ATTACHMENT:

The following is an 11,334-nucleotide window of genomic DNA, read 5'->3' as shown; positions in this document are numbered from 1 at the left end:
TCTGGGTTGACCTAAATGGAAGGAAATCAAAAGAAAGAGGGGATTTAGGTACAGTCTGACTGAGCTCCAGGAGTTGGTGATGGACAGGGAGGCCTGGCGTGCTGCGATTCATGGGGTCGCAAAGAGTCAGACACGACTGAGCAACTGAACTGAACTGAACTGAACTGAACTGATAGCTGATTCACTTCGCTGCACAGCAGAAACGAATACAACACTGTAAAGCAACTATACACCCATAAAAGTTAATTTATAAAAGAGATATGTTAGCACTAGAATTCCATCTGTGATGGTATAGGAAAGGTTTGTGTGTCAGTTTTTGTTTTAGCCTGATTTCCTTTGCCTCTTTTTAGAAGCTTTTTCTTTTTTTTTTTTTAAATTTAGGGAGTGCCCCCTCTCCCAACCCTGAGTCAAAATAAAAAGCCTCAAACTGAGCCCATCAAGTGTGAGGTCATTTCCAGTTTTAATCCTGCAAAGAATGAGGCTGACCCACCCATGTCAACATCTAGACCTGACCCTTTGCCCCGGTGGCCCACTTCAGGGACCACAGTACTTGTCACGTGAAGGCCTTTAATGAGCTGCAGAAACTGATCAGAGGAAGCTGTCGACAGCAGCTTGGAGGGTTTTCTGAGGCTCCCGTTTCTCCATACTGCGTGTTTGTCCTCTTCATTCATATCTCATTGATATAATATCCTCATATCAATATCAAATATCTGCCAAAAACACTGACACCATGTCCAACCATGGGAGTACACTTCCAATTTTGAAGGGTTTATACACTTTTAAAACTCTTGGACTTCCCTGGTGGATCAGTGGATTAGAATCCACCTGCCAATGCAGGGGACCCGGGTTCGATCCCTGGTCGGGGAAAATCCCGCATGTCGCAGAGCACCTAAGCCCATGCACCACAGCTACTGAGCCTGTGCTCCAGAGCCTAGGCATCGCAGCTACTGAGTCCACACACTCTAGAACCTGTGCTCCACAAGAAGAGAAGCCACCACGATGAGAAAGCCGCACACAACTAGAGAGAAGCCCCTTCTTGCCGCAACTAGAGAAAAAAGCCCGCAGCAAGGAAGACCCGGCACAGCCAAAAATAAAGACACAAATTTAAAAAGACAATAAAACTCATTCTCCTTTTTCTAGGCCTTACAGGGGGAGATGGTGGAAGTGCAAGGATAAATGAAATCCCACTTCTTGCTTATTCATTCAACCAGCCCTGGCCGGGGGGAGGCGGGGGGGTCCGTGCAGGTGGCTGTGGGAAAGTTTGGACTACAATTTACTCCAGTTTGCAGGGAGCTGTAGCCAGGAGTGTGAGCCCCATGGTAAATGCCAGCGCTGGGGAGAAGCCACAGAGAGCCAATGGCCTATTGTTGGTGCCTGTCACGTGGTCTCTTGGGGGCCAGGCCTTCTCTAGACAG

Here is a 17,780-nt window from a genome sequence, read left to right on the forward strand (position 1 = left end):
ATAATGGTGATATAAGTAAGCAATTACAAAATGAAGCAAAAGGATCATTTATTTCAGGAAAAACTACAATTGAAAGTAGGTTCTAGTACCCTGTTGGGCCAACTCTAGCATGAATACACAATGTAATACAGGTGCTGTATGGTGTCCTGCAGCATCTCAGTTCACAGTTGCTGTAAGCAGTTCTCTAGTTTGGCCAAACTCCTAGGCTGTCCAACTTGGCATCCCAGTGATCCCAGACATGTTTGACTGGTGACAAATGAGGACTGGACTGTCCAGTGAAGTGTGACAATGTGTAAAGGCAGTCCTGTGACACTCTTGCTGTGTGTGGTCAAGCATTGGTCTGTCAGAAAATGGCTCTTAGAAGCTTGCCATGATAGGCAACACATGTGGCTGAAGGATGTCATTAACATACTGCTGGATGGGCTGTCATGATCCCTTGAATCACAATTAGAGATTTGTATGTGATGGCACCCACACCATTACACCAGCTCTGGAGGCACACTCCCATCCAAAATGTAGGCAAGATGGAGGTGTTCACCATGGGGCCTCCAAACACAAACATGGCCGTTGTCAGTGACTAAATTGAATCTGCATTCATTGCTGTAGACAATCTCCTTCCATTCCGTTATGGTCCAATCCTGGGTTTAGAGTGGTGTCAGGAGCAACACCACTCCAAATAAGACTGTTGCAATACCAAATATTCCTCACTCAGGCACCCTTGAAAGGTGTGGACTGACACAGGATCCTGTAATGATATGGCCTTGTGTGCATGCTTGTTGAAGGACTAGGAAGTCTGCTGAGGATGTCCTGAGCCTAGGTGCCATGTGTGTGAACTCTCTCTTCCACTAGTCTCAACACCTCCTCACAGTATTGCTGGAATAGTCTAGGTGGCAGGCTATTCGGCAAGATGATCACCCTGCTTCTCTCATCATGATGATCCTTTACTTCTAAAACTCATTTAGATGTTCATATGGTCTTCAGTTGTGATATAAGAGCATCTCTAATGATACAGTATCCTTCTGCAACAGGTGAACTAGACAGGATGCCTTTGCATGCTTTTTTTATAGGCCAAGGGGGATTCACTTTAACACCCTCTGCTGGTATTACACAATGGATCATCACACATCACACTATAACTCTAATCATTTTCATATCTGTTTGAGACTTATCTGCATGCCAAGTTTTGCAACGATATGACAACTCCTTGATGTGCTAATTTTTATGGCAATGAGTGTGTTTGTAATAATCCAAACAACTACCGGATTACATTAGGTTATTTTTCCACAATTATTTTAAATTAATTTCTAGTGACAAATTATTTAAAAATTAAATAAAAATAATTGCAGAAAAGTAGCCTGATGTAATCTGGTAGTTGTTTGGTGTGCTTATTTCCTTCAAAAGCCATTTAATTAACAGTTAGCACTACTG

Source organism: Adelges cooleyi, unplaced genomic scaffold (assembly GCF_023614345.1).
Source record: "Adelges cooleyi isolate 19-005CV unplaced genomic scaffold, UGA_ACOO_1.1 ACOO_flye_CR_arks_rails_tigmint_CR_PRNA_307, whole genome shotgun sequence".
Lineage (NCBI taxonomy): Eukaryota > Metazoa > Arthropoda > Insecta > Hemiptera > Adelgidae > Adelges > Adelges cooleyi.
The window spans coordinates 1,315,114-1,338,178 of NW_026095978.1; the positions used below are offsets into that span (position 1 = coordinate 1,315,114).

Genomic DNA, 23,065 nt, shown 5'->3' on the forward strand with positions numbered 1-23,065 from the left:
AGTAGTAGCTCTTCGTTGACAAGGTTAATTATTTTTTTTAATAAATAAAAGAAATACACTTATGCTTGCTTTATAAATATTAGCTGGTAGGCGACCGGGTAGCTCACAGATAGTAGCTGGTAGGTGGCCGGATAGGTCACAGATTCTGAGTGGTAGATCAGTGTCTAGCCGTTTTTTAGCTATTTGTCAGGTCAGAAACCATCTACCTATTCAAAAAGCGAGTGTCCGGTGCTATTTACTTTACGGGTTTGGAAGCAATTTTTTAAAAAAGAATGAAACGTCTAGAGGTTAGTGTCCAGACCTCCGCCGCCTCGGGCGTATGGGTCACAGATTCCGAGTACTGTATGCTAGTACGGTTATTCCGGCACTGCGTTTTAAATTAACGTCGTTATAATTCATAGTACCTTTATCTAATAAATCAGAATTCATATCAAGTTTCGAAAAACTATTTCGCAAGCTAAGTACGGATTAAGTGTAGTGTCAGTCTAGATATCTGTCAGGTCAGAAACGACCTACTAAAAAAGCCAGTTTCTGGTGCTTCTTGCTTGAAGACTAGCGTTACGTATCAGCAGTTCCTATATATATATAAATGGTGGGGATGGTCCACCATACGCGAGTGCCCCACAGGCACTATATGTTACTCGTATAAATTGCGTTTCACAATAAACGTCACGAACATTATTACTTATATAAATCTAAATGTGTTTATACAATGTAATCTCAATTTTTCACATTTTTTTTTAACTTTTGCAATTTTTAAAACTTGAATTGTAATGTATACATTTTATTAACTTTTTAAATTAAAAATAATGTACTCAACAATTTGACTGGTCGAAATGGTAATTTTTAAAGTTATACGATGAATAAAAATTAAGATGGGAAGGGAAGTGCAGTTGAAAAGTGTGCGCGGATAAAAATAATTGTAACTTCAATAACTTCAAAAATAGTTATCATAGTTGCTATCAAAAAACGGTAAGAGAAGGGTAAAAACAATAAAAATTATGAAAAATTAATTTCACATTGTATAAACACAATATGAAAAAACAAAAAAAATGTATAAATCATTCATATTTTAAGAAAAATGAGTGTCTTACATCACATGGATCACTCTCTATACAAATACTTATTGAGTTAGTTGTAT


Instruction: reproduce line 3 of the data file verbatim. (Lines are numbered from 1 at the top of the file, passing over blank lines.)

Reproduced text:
Here is a 17,780-nt window from a genome sequence, read left to right on the forward strand (position 1 = left end):